One challenge encountered when living on a farm is pest control. Normally I don't view nature as a pest, even when it presents coyotes or skunks near the henhouse. My view is that if humans really are smarter, they can outwit most critters with good defense. In my opinion, only humans less smart than their adversaries resort immediately to lethal methods or what the army calls extreme prejudice.
I prefer deterrents.
But living in the middle of the country means you are surrounded by rodentia of various sizes and capabilities. When it is cold or wet, said rodentia love to come inside, just like you or I might. It can sometimes be a challenge to keep the little critters out.
The henhouse is especially vulnerable, since the food silo for chickens must be at chicken-height or just a few inches off the floor. Mice can climb up or down anything and seemingly reach any food that is available. One spring evening when I first moved here, I left a 4 gallon steep sided pail in the coop next to the galvanized trash cans I use for food storage and found about 50 to 100 mice in the pail the next morning. It was grotesque. The mice had begun to eat the mice on the bottom (they can't seem to survive long, not even a day without water), and the bottom few inches were a mash of half-eaten mice, with the survivors milling about on top, one of the more disgusting sights I have ever seen in my life.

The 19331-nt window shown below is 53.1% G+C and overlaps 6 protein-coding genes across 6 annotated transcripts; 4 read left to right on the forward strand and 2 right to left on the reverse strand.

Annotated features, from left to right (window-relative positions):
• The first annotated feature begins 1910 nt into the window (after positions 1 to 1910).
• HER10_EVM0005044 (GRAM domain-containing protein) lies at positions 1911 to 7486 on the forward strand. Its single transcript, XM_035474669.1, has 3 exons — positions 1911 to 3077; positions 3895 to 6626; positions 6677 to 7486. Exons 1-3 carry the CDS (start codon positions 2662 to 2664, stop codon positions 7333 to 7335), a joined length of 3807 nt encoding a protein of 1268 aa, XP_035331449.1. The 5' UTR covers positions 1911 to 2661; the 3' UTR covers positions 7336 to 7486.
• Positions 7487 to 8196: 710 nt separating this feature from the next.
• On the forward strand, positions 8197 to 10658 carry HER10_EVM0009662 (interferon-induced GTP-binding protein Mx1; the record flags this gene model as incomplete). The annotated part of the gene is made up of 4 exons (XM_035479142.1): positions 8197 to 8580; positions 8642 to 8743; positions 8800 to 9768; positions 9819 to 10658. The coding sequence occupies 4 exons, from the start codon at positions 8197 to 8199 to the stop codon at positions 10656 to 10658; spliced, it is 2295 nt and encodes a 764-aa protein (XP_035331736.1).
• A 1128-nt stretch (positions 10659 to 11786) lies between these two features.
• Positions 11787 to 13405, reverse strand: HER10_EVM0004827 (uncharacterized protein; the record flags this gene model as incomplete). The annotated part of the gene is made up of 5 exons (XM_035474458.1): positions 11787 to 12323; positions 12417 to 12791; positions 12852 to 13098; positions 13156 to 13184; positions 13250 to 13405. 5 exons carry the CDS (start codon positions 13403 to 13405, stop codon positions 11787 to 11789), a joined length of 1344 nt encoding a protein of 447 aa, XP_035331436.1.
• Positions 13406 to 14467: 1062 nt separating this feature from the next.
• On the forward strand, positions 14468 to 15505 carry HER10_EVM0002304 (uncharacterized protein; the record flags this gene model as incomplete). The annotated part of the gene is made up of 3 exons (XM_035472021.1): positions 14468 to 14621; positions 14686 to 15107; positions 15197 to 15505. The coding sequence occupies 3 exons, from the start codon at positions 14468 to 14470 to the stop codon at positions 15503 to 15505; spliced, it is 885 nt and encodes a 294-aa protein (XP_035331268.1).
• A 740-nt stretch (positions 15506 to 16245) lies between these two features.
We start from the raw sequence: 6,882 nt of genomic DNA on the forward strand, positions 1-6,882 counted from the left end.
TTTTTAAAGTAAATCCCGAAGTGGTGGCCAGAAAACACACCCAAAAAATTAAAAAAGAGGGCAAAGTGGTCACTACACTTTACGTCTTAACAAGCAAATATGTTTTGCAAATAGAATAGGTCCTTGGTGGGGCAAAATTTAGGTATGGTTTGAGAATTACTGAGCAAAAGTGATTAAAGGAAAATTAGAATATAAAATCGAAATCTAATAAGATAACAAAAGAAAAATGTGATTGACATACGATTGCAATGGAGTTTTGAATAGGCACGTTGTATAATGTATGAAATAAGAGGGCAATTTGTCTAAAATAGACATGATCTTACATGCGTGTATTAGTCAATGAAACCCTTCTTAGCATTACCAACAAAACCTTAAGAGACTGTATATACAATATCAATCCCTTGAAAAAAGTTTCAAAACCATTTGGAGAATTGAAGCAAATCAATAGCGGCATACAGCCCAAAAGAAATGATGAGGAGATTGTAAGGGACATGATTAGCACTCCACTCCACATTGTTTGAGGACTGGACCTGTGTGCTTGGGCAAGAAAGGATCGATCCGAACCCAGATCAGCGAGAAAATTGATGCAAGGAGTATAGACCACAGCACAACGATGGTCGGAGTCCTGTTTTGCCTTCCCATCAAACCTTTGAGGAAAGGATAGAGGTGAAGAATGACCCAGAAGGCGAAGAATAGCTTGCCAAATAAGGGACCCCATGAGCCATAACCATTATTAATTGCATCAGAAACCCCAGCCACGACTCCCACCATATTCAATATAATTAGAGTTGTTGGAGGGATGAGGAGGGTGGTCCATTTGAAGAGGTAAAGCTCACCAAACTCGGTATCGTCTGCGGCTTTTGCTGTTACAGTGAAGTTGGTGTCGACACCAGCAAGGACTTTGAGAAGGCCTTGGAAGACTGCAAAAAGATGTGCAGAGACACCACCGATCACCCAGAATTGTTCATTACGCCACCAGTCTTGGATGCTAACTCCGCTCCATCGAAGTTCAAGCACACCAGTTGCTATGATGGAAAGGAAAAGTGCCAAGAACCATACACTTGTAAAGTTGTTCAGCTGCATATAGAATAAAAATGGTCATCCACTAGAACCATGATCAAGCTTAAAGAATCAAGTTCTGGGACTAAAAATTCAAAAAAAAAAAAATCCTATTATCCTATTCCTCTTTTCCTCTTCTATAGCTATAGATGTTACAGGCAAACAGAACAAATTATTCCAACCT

I did catch a half-pail of mice that way in a highly infested area, but I prefer not to do that again.
Recently I found an amazing product that does an excellent job of mouse deterring.
No, it's not Missy the cat, she exercises only extreme prejudice. The middle artefact also. I have included it since it is my favorite and most reliable manmade mousetrap, infinitely superior to the fingermashing wire Victory traps of yore. It's like a hair clip, and when it catches a mouse (peanut butter makes excellent bait) you just have to take the trap to a disposal site and pinch the clip open. Your fingers never need touch the body.
But the best deterrent I have found so far for household use is the soap Irish Spring, Original fragrance.
I put two bars in my kitchen near their entrances by the pipes (they chewed through the metal flanges to get in) and a hole in the pantry last summer, and have not had a single mouse in the house all winter, when before there would have been one every two days!!
Highly recommended for wherever you can tolerate a fresh minty smell (obviously not the henhouse since it will taint everything, and you don't want your chickens to be blowing bubbles).
For the henhouse I am using a sonic alarm, which was very effective at first. The numbers of infiltrators are increasing slightly from the initial one or two, but they are far below previous levels. You can buy little devices now that are about the size of a nightlight, and they are more effective than the large sonic boxes sold for 20 times the cost.
The Irish Spring solution would be perfect for tractor cabins too -- a neighbor was dismayed to find that mice had made a nest in his combine tractor seat while it was parked in the field (where else would you park it) over the spring and summer. It cost him $800 to replace it, and was a heavy and awkward job to boot. I told him a bar of soap (just open one end of the box and set where desired) might help him out in the future.